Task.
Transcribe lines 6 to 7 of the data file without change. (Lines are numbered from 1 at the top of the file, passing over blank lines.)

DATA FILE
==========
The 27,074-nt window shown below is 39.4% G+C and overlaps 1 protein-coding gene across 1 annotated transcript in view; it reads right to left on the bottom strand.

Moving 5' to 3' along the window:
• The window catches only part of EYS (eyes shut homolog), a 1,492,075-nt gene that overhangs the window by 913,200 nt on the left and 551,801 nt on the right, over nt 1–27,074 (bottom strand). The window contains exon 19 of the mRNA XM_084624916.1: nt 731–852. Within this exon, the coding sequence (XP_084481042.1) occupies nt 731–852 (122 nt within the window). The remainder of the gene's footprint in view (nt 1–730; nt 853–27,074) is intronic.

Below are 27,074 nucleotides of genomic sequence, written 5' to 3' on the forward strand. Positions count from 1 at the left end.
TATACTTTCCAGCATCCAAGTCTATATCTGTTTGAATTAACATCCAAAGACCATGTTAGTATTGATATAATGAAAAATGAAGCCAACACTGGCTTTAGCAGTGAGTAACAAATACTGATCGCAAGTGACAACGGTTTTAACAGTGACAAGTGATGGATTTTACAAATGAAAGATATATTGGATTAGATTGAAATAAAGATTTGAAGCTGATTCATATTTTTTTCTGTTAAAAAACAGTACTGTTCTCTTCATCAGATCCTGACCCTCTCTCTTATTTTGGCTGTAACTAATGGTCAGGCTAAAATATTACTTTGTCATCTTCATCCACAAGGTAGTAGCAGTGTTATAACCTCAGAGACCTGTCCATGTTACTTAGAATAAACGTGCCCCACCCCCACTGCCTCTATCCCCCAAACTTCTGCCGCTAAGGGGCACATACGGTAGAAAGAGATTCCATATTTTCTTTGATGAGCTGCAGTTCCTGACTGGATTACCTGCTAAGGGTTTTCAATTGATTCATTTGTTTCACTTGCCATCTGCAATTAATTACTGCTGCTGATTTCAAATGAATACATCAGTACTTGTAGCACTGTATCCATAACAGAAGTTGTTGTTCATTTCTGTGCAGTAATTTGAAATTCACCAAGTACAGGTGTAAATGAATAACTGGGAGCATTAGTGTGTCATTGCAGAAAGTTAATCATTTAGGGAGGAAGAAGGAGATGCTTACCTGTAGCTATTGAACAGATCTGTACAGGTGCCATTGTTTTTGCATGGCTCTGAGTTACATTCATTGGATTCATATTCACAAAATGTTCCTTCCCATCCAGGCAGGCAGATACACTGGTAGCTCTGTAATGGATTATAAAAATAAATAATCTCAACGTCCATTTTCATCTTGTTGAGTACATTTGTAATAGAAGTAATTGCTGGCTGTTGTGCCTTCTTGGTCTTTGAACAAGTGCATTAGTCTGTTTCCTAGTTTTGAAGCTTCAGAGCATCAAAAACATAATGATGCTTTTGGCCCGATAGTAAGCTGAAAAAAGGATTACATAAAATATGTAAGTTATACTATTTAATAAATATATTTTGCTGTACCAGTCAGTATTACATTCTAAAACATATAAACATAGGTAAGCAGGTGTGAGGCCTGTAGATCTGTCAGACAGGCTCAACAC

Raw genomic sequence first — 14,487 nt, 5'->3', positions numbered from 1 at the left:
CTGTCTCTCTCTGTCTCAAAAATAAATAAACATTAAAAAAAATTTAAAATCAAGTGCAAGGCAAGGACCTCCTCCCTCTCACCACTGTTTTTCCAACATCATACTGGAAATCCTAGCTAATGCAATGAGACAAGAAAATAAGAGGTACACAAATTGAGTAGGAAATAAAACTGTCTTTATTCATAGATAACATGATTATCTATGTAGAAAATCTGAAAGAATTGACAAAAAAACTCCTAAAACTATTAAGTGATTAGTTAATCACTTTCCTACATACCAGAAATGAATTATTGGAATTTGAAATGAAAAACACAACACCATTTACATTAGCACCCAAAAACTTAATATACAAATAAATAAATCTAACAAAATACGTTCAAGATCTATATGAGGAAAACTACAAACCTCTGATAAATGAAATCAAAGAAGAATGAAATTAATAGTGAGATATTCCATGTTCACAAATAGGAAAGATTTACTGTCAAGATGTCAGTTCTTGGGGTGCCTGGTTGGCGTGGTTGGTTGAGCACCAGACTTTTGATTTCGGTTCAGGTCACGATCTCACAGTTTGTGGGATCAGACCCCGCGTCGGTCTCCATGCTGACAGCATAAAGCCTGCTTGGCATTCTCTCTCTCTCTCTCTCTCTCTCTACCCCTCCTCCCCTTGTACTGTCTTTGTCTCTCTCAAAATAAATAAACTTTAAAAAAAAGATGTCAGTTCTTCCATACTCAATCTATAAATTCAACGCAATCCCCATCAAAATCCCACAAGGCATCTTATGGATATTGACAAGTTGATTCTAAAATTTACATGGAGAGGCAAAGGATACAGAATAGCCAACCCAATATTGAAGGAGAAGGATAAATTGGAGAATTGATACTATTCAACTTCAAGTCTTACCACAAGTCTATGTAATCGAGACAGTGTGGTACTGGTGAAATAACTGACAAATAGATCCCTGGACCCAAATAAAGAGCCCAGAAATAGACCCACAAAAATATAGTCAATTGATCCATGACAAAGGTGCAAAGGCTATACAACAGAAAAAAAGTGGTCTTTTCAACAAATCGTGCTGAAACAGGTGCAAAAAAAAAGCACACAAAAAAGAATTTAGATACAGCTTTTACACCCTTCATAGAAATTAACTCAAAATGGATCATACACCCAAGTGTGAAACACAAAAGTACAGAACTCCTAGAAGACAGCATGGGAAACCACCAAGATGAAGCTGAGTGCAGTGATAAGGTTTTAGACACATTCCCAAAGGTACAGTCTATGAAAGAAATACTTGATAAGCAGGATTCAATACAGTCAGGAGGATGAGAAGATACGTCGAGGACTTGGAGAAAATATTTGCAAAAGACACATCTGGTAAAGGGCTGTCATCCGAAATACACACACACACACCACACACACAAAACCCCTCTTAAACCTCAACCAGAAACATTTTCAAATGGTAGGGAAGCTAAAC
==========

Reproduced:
Raw genomic sequence first — 14,487 nt, 5'->3', positions numbered from 1 at the left:
CTGTCTCTCTCTGTCTCAAAAATAAATAAACATTAAAAAAAATTTAAAATCAAGTGCAAGGCAAGGACCTCCTCCCTCTCACCACTGTTTTTCCAACATCATACTGGAAATCCTAGCTAATGCAATGAGACAAGAAAATAAGAGGTACACAAATTGAGTAGGAAATAAAACTGTCTTTATTCATAGATAACATGATTATCTATGTAGAAAATCTGAAAGAATTGACAAAAAAACTCCTAAAACTATTAAGTGATTAGTTAATCACTTTCCTACATACCAGAAATGAATTATTGGAATTTGAAATGAAAAACACAACACCATTTACATTAGCACCCAAAAACTTAATATACAAATAAATAAATCTAACAAAATACGTTCAAGATCTATATGAGGAAAACTACAAACCTCTGATAAATGAAATCAAAGAAGAATGAAATTAATAGTGAGATATTCCATGTTCACAAATAGGAAAGATTTACTGTCAAGATGTCAGTTCTTGGGGTGCCTGGTTGGCGTGGTTGGTTGAGCACCAGACTTTTGATTTCGGTTCAGGTCACGATCTCACAGTTTGTGGGATCAGACCCCGCGTCGGTCTCCATGCTGACAGCATAAAGCCTGCTTGGCATTCTCTCTCTCTCTCTCTCTCTCTCTACCCCTCCTCCCCTTGTACTGTCTTTGTCTCTCTCAAAATAAATAAACTTTAAAAAAAAGATGTCAGTTCTTCCATACTCAATCTATAAATTCAACGCAATCCCCATCAAAATCCCACAAGGCATCTTATGGATATTGACAAGTTGATTCTAAAATTTACATGGAGAGGCAAAGGATACAGAATAGCCAACCCAATATTGAAGGAGAAGGATAAATTGGAGAATTGATACTATTCAACTTCAAGTCTTACCACAAGTCTATGTAATCGAGACAGTGTGGTACTGGTGAAATAACTGACAAATAGATCCCTGGACCCAAATAAAGAGCCCAGAAATAGACCCACAAAAATATAGTCAATTGATCCATGACAAAGGTGCAAAGGCTATACAACAGAAAAAAAGTGGTCTTTTCAACAAATCGTGCTGAAACAGGTGCAAAAAAAAAGCACACAAAAAAGAATTTAGATACAGCTTTTACACCCTTCATAGAAATTAACTCAAAATGGATCATACACCCAAGTGTGAAACACAAAAGTACAGAACTCCTAGAAGACAGCATGGGAAACCACCAAGATGAAGCTGAGTGCAGTGATAAGGTTTTAGACACATTCCCAAAGGTACAGTCTATGAAAGAAATACTTGATAAGCAGGATTCAATACAGTCAGGAGGATGAGAAGATACGTCGAGGACTTGGAGAAAATATTTGCAAAAGACACATCTGGTAAAGGGCTGTCATCCGAAATACACACACACACACCACACACACAAAACCCCTCTTAAACCTCAACCAGAAACATTTTCAAATGGTAGGGAAGCTAAAC